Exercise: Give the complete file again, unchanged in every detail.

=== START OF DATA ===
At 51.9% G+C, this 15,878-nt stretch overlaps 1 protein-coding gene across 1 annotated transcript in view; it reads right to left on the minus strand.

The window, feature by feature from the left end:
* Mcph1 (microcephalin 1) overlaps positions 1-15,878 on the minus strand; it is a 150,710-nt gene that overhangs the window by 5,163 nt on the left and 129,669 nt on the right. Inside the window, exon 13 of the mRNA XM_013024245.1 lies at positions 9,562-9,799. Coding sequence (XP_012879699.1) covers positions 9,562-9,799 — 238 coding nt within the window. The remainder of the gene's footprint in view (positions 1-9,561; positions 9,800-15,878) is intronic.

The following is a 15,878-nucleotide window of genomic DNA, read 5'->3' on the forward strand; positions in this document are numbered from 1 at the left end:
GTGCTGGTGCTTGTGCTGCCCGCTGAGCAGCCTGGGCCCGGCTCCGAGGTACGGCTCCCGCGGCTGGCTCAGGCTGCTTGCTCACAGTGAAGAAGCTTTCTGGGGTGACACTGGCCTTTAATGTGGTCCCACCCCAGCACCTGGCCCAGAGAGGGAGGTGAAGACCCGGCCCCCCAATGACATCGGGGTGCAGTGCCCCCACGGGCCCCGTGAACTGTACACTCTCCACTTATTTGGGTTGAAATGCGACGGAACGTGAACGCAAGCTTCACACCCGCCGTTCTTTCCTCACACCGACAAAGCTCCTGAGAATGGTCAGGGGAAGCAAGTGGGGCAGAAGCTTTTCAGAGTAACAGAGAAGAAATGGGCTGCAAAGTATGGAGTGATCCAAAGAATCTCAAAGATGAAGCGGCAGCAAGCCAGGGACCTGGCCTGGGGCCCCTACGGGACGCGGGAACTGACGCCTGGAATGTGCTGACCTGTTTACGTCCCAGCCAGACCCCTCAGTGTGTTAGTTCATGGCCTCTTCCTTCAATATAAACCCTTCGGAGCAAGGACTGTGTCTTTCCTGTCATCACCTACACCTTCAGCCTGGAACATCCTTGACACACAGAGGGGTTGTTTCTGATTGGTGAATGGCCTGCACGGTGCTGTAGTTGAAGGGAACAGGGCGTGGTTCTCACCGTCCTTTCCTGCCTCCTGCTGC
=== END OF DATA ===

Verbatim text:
At 51.9% G+C, this 15,878-nt stretch overlaps 1 protein-coding gene across 1 annotated transcript in view; it reads right to left on the minus strand.

The window, feature by feature from the left end:
* Mcph1 (microcephalin 1) overlaps positions 1-15,878 on the minus strand; it is a 150,710-nt gene that overhangs the window by 5,163 nt on the left and 129,669 nt on the right. Inside the window, exon 13 of the mRNA XM_013024245.1 lies at positions 9,562-9,799. Coding sequence (XP_012879699.1) covers positions 9,562-9,799 — 238 coding nt within the window. The remainder of the gene's footprint in view (positions 1-9,561; positions 9,800-15,878) is intronic.

The following is a 15,878-nucleotide window of genomic DNA, read 5'->3' on the forward strand; positions in this document are numbered from 1 at the left end:
GTGCTGGTGCTTGTGCTGCCCGCTGAGCAGCCTGGGCCCGGCTCCGAGGTACGGCTCCCGCGGCTGGCTCAGGCTGCTTGCTCACAGTGAAGAAGCTTTCTGGGGTGACACTGGCCTTTAATGTGGTCCCACCCCAGCACCTGGCCCAGAGAGGGAGGTGAAGACCCGGCCCCCCAATGACATCGGGGTGCAGTGCCCCCACGGGCCCCGTGAACTGTACACTCTCCACTTATTTGGGTTGAAATGCGACGGAACGTGAACGCAAGCTTCACACCCGCCGTTCTTTCCTCACACCGACAAAGCTCCTGAGAATGGTCAGGGGAAGCAAGTGGGGCAGAAGCTTTTCAGAGTAACAGAGAAGAAATGGGCTGCAAAGTATGGAGTGATCCAAAGAATCTCAAAGATGAAGCGGCAGCAAGCCAGGGACCTGGCCTGGGGCCCCTACGGGACGCGGGAACTGACGCCTGGAATGTGCTGACCTGTTTACGTCCCAGCCAGACCCCTCAGTGTGTTAGTTCATGGCCTCTTCCTTCAATATAAACCCTTCGGAGCAAGGACTGTGTCTTTCCTGTCATCACCTACACCTTCAGCCTGGAACATCCTTGACACACAGAGGGGTTGTTTCTGATTGGTGAATGGCCTGCACGGTGCTGTAGTTGAAGGGAACAGGGCGTGGTTCTCACCGTCCTTTCCTGCCTCCTGCTGC